The DAC provides dynamic calibration for gain and voltage offset for accuracy in test and
measurement systems.
Motor Control
Many motor controls require voltage control signals, and a DAC is ideal for this application
which may be driven by a processor or controller.
Data Distribution
Many industrial and factory lines require multiple programmable voltage sources, and this can
be generated by a bank of DACs that are multiplexed. The use of a DAC allows the dynamic
change of voltages during operation of a system.
Almost all digital potentiometers are based on the string DAC architecture. With some reorganization of the resistor/switch array, and the addition of an I2C compatible interface, a fully digital
potentiometer can be implemented.
Software Radio
A DAC is used with a Digital Signal Processor (DSP) to convert a signal into analog for transmission
in the mixer circuit, and then to the radio’s power amplifier and transmitter.
Table 1. Common DAC Applications
the sensor and sends it to a processor for further
action. In more detail, the bridge transducer in
the diagram receives a signal (excitation) from a
pressure sensor and produces an output voltage
based on the pressure level. Altogether, the sensor/
bridge function is considered a pressure bridge
transducer1. Due to the low amplitude of the
transducer’s signal, an instrumentation amplifier
(in amp) is typically used for the signal conditioning
function. This adds gain for small differential signals
with low noise. Depending on the application,
additional amplifiers may be used to filter the
signal for anti-aliasing or buffering the signal to an
ADC for sampling. The ADC then transmits the
data code to a microcontroller or FPGA. Typically,
the interaction between a mixed-signal IC like an
ADC or DAC will be through an I2C compatible,
SPI, or Microwire® serial interface.
Applications such as pressure sensing usually
require high precision and accuracy over a range
of conditions such as temperature, parasitic errors
across circuit boards, or lot-to-lot tolerance of passive
components. Over time, the errors introduced in a
system can become large when gain is added with
each measurement. With a DAC, that calibration
can be implemented into the system to dynamically
correct the error as the system operates. A graphical
depiction for calibration of the pressure sensor
system is illustrated in Figure 2 on the following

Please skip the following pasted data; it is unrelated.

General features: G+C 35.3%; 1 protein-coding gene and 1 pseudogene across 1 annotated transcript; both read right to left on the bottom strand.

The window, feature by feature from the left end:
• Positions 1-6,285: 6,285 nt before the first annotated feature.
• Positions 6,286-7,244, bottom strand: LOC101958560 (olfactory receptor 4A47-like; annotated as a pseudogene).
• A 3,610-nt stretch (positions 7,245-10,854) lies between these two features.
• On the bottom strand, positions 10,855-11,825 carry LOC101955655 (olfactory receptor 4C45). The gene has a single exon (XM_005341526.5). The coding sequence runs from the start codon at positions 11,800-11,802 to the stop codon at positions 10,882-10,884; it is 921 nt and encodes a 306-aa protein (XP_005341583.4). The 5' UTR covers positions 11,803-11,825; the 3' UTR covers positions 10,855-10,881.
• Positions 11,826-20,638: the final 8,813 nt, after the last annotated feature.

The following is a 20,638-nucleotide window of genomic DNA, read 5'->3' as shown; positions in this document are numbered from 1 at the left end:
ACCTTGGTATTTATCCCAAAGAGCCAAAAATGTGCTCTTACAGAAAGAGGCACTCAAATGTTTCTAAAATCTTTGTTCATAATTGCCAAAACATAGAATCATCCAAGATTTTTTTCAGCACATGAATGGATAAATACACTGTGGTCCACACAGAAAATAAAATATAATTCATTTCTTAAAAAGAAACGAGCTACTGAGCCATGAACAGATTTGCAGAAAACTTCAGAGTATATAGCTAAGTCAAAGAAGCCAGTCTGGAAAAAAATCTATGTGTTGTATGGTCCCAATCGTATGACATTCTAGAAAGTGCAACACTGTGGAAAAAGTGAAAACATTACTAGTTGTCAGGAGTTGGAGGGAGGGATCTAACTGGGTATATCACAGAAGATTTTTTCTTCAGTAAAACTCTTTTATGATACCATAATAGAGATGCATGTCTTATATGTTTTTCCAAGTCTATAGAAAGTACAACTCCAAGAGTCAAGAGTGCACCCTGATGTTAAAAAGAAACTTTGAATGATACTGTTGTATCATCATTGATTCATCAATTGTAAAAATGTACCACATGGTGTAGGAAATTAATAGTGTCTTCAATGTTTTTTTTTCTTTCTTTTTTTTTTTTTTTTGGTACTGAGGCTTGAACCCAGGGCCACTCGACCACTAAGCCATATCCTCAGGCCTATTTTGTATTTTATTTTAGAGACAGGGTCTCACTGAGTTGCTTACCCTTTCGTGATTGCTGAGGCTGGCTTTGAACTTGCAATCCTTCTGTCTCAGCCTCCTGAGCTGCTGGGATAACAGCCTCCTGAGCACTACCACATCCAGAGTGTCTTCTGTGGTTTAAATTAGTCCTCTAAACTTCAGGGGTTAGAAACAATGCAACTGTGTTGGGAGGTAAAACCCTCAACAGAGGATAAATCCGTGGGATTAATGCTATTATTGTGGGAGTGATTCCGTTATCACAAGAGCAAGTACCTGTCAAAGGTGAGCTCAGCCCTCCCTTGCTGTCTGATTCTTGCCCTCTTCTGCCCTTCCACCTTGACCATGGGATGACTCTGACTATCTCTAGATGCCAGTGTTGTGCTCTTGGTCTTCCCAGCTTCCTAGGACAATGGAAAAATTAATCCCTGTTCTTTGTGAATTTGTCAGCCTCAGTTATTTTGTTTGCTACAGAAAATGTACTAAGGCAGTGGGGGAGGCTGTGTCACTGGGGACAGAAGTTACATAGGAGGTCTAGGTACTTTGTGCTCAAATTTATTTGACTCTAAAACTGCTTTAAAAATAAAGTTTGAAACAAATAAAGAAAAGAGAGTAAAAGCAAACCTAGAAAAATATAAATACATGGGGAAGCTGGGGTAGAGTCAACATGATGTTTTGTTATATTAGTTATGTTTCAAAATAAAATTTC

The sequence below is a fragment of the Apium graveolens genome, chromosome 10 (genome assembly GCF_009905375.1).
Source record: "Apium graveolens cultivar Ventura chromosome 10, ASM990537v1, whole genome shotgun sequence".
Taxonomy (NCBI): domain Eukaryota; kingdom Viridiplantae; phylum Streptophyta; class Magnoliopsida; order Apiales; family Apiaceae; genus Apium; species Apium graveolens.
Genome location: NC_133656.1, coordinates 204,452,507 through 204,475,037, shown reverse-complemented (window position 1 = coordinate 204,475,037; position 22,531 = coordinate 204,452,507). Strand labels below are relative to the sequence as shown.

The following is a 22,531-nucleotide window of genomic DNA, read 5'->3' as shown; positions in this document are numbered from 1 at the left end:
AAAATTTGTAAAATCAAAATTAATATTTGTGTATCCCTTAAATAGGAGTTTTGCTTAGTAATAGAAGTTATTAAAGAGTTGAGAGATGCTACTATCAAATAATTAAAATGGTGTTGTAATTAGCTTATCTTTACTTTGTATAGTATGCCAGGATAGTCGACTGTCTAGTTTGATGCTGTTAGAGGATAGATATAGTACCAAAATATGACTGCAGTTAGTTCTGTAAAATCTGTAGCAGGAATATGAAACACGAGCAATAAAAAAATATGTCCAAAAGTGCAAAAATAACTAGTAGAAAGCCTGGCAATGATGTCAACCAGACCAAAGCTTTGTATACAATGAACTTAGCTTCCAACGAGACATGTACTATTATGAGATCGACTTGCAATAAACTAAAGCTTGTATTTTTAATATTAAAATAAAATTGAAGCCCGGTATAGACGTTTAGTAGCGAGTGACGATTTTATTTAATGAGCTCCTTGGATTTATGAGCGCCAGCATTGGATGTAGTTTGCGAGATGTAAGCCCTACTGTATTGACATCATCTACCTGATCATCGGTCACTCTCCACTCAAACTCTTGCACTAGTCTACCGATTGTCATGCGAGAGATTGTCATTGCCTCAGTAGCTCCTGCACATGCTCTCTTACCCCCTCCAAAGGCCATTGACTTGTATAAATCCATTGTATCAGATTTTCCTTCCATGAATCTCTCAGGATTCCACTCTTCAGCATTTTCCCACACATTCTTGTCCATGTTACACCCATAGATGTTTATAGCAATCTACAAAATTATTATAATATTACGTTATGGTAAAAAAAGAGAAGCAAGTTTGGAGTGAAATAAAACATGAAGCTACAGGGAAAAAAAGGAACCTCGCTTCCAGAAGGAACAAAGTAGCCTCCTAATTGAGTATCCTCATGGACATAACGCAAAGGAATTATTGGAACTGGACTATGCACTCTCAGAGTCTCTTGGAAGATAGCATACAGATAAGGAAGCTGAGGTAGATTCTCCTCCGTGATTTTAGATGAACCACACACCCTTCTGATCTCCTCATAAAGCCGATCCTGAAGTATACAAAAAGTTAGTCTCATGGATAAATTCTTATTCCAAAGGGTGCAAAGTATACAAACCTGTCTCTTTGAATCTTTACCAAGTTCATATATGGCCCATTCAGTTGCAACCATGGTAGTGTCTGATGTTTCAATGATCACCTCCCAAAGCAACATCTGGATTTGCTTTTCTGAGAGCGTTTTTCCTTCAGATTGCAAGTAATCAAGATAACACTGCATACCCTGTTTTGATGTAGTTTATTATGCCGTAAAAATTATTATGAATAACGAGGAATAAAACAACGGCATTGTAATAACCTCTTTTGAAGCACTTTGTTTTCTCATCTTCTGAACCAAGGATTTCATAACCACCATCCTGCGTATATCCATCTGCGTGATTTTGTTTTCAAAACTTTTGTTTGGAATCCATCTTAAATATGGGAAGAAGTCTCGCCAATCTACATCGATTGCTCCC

page. It should be noted that this is not an actual
schematic, but an illustration on how calibration
could be achieved with DACs. While it does not
include aspects such as circuit power supply, passive
components, bypassing, and voltage reference
circuits, this diagram shows how calibration may
be implemented.
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+5 VA
Gain Error
In Amp
Pressure Sensor
+5 VA
+5 VA
-.23 VA
In Amp
+5 VA
-.23 VA
+5 VA
In Amp
-.23 VA
-.23 VA
Figure 2. Simplified Example of a Calibrated Pressure Sensing Diagram
As shown in Figure 2, a gain-adjust DAC and a
transducer-offset DAC receive data code inputs for
calibration by the microcontroller which monitors
the outputs of the ADC. The microcontroller can be
programmed easily (with either an internal lookup
table or software comparison routines) to send the
appropriate calibration data to the DACs based
on the measured data errors. From the DACs, the
calibration signals are passed through a pair of in
amps to allow pre-scaling and buffering, and then
they are applied as an adjustment to the primary in
amp inputs. The DAC functions in this illustration
are implemented with a 2-channel, 12-bit DAC
(National’s DAC122S085). DAC A sends the
corrective gain signal through the gain pre-scale stage
(in amp) which is then fed to the primary in amp
to the ADC. DAC B sends a corrective offset signal
for transducer DC error through another pre-scale
stage (in amp) and then fed to the primary in amp.
Switches, as graphically depicted, allow the change
between calibration modes. Precision op amps such
as the LMP7702 or LMP2015/LM2016 op amps
can be used to implement the in amp functions or
an integrated device like the LMP8358 amplifier
could be used, depending on the application.
Finally, rail-to-rail output amplifiers—as good as